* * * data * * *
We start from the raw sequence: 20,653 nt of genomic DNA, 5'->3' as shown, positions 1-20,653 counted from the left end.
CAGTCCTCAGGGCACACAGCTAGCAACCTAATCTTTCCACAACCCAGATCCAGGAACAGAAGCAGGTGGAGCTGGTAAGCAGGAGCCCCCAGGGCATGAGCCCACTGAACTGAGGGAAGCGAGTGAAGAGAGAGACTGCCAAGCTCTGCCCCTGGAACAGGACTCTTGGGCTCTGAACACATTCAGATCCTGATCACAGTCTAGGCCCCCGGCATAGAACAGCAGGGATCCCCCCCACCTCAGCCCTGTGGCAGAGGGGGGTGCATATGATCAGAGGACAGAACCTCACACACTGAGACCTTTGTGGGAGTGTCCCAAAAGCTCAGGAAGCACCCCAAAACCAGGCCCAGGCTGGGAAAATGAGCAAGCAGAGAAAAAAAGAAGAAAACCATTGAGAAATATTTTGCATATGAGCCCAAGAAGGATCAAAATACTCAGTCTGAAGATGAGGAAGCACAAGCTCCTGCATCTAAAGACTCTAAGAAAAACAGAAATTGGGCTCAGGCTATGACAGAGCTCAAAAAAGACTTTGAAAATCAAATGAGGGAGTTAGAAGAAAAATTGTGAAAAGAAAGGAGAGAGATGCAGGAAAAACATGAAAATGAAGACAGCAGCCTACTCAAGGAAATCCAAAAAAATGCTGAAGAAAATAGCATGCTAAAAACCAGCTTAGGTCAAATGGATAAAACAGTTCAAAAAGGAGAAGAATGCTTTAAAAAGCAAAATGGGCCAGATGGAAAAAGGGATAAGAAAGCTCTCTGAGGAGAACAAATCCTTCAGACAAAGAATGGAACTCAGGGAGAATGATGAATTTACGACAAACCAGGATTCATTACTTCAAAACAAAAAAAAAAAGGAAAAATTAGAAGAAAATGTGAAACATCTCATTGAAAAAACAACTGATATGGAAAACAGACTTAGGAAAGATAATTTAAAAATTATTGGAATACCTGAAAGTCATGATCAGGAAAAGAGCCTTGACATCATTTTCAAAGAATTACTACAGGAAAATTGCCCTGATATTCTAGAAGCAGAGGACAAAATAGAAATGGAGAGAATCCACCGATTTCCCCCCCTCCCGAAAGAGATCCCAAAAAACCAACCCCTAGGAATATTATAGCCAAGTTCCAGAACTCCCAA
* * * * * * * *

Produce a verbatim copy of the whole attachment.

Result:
We start from the raw sequence: 20,653 nt of genomic DNA, 5'->3' as shown, positions 1-20,653 counted from the left end.
CAGTCCTCAGGGCACACAGCTAGCAACCTAATCTTTCCACAACCCAGATCCAGGAACAGAAGCAGGTGGAGCTGGTAAGCAGGAGCCCCCAGGGCATGAGCCCACTGAACTGAGGGAAGCGAGTGAAGAGAGAGACTGCCAAGCTCTGCCCCTGGAACAGGACTCTTGGGCTCTGAACACATTCAGATCCTGATCACAGTCTAGGCCCCCGGCATAGAACAGCAGGGATCCCCCCCACCTCAGCCCTGTGGCAGAGGGGGGTGCATATGATCAGAGGACAGAACCTCACACACTGAGACCTTTGTGGGAGTGTCCCAAAAGCTCAGGAAGCACCCCAAAACCAGGCCCAGGCTGGGAAAATGAGCAAGCAGAGAAAAAAAGAAGAAAACCATTGAGAAATATTTTGCATATGAGCCCAAGAAGGATCAAAATACTCAGTCTGAAGATGAGGAAGCACAAGCTCCTGCATCTAAAGACTCTAAGAAAAACAGAAATTGGGCTCAGGCTATGACAGAGCTCAAAAAAGACTTTGAAAATCAAATGAGGGAGTTAGAAGAAAAATTGTGAAAAGAAAGGAGAGAGATGCAGGAAAAACATGAAAATGAAGACAGCAGCCTACTCAAGGAAATCCAAAAAAATGCTGAAGAAAATAGCATGCTAAAAACCAGCTTAGGTCAAATGGATAAAACAGTTCAAAAAGGAGAAGAATGCTTTAAAAAGCAAAATGGGCCAGATGGAAAAAGGGATAAGAAAGCTCTCTGAGGAGAACAAATCCTTCAGACAAAGAATGGAACTCAGGGAGAATGATGAATTTACGACAAACCAGGATTCATTACTTCAAAACAAAAAAAAAAAGGAAAAATTAGAAGAAAATGTGAAACATCTCATTGAAAAAACAACTGATATGGAAAACAGACTTAGGAAAGATAATTTAAAAATTATTGGAATACCTGAAAGTCATGATCAGGAAAAGAGCCTTGACATCATTTTCAAAGAATTACTACAGGAAAATTGCCCTGATATTCTAGAAGCAGAGGACAAAATAGAAATGGAGAGAATCCACCGATTTCCCCCCCTCCCGAAAGAGATCCCAAAAAACCAACCCCTAGGAATATTATAGCCAAGTTCCAGAACTCCCAA